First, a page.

Next of Kin was written by familiar Ealing figures Angus MacPhail and John Dighton alongside contributions from director Thorold Dickinson and Basil Bartlett as military advisor. The key figure here is Dickinson, at the time heading the Army Kinematograph Service Film Unit, who really deserves an entire post to himself. If you want to know more about him I recommend Geoff Brown’s entry on Screenonline. Dickinson is another of the left-wing Oxbridge intellectuals who became interested in film in the late 1920s. Unlike Humphrey Jennings and others he didn’t focus on documentary but engaged in commercial cinema. I was struck by one scene in particular in the early part of the film when the soldiers in question all visit a local theatre to watch an extraordinary ‘classical striptease’ in which a dancer (Phyllis Stanley) gracefully descends a gothic staircase discarding layers of a diaphanous dress. Dickinson, DoP Ernest Palmer and art designer Tom Morahan use shadow and an enormous (and suggestive) silhouette of a static female figure to create a highly expressionist presentation. This looks as if it might have come from a later Michael Powell film with the set much too big to be accommodated on the stage of the theatre. The dancer is just one of the German agents, all depicted as shrewd and skilled, who wheedle information out of the soldiers. At the head of this post is an image of Nova Pilbeam, the fearless young woman from Hitchcock’s Young and Innocent (UK 1937) who is playing a Dutch refugee, forced to spy because the Nazis hold her parents. The dancer is a cocaine addict who is easily manipulated but others are ‘good Nazis’. None are the stiff Prussian types or buffoons of the earlier propaganda films. Although some of these spies are caught, others are successful.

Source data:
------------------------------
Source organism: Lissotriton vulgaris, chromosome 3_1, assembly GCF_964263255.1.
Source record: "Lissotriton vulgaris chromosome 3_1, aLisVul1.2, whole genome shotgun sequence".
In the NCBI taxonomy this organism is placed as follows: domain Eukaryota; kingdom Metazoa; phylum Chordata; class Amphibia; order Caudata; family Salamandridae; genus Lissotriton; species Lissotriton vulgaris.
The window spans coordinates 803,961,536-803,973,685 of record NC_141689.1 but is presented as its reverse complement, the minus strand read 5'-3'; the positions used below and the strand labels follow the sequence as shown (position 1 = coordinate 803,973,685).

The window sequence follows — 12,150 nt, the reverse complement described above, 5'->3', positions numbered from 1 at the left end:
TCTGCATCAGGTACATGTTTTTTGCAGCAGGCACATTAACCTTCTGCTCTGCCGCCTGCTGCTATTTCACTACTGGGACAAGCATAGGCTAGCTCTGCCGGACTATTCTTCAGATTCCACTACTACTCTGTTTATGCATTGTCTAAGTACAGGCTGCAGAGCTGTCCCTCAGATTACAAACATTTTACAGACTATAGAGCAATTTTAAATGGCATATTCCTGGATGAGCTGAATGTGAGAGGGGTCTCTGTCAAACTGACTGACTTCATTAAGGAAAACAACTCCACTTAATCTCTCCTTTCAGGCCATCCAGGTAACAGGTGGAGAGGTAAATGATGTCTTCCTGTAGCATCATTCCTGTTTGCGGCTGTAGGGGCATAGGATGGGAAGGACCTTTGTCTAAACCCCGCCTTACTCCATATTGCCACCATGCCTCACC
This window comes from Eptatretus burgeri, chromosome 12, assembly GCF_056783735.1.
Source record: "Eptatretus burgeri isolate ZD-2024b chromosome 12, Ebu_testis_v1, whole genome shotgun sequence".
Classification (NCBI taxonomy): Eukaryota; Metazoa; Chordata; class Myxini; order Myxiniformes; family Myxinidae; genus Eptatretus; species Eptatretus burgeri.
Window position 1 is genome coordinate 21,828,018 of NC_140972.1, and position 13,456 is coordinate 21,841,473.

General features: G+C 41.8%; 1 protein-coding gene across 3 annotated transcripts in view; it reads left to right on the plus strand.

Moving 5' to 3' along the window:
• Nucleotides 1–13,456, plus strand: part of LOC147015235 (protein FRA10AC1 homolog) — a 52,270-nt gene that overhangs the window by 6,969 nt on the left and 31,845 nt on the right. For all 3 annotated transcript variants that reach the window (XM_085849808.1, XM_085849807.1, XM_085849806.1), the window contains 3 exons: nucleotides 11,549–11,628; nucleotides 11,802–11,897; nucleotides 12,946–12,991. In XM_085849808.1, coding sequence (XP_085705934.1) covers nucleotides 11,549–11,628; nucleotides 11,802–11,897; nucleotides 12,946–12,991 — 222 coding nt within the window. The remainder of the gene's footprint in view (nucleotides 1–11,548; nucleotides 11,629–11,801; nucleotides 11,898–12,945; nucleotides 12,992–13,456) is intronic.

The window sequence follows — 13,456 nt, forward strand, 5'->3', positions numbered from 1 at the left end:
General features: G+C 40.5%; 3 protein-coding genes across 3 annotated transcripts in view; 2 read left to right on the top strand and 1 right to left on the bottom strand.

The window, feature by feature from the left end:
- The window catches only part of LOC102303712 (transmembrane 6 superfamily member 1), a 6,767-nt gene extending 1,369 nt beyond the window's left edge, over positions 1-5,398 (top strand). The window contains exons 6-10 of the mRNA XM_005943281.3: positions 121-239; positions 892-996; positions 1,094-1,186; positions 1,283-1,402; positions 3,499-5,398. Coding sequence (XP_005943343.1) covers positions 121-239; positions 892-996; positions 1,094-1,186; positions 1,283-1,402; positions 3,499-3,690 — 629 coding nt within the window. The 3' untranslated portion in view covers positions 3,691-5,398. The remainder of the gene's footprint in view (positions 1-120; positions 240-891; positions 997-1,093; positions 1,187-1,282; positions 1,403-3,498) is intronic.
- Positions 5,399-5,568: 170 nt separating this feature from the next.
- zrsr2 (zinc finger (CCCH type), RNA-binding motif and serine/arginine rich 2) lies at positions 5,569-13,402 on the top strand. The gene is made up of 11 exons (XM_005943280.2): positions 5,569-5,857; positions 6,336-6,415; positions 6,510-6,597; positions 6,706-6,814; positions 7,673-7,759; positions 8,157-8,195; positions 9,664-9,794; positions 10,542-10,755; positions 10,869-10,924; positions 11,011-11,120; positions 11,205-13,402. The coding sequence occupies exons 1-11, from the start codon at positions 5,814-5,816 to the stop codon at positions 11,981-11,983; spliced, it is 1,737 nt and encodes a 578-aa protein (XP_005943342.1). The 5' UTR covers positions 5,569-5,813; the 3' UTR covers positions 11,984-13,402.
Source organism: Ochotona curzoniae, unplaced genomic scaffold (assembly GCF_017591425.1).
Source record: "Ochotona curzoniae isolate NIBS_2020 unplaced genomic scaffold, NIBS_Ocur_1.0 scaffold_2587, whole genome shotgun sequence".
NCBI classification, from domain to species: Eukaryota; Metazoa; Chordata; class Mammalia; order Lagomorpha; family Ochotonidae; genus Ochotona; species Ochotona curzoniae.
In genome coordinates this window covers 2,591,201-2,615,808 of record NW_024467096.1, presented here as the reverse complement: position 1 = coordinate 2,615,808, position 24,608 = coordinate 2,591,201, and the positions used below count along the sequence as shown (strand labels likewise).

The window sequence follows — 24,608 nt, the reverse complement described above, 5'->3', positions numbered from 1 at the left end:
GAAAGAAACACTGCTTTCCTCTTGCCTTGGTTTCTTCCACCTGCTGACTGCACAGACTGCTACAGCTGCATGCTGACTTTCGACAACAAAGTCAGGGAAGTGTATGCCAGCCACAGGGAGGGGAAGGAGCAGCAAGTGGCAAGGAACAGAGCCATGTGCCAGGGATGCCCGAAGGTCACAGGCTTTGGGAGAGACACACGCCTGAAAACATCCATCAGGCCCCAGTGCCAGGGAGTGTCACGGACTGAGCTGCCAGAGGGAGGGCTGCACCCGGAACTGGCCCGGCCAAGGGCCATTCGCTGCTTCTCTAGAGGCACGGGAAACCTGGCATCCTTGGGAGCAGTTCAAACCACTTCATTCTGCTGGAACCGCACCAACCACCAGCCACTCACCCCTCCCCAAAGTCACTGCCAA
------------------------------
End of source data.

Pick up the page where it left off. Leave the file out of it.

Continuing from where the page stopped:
Dickinson went on to make one of the most distinctive British films of the post-war period, Men of Two Worlds (1946), a Technicolor drama shot in East Africa for Two Cities focusing on the dilemmas faced by an educated African caught between the village culture of his people and the world of the coloniser. Like Dickinson’s later film for Ealing, Secret People (1952) about refugees in London in the 1930s and a plot to kill a dictator, Men of Two Worlds fell awkwardly between the ideals of Dickinson and his co-writer Joyce Cary (on both films) and the commercial imperatives of the time. I remember finding both films to be worth seeing. Dickinson finally became the UK’s first Professor of Film at the Slade School in 1967.
But in 1942, Next of Kin worked and it paved the way for an even more hard-fitting propaganda film by another unusual figure at Ealing – Went the Day Well?, directed by Alberto Cavalcanti and released in December 1942. During 1942 there was a raid on the French coast when 5,000 Canadian and 1,000 British troops landed at Dieppe. I don’t know of any claims that this was ‘leaked’ but the Germans were aware, possibly via French agents, that some kind of attack was planned. The raid was in many ways a complete disaster and many of the men, especially the Canadians, were killed, injured or captured. A great deal then seemed to be learned before D-Day in 1944 about how to prepare for a landing – and how to keep the target secret.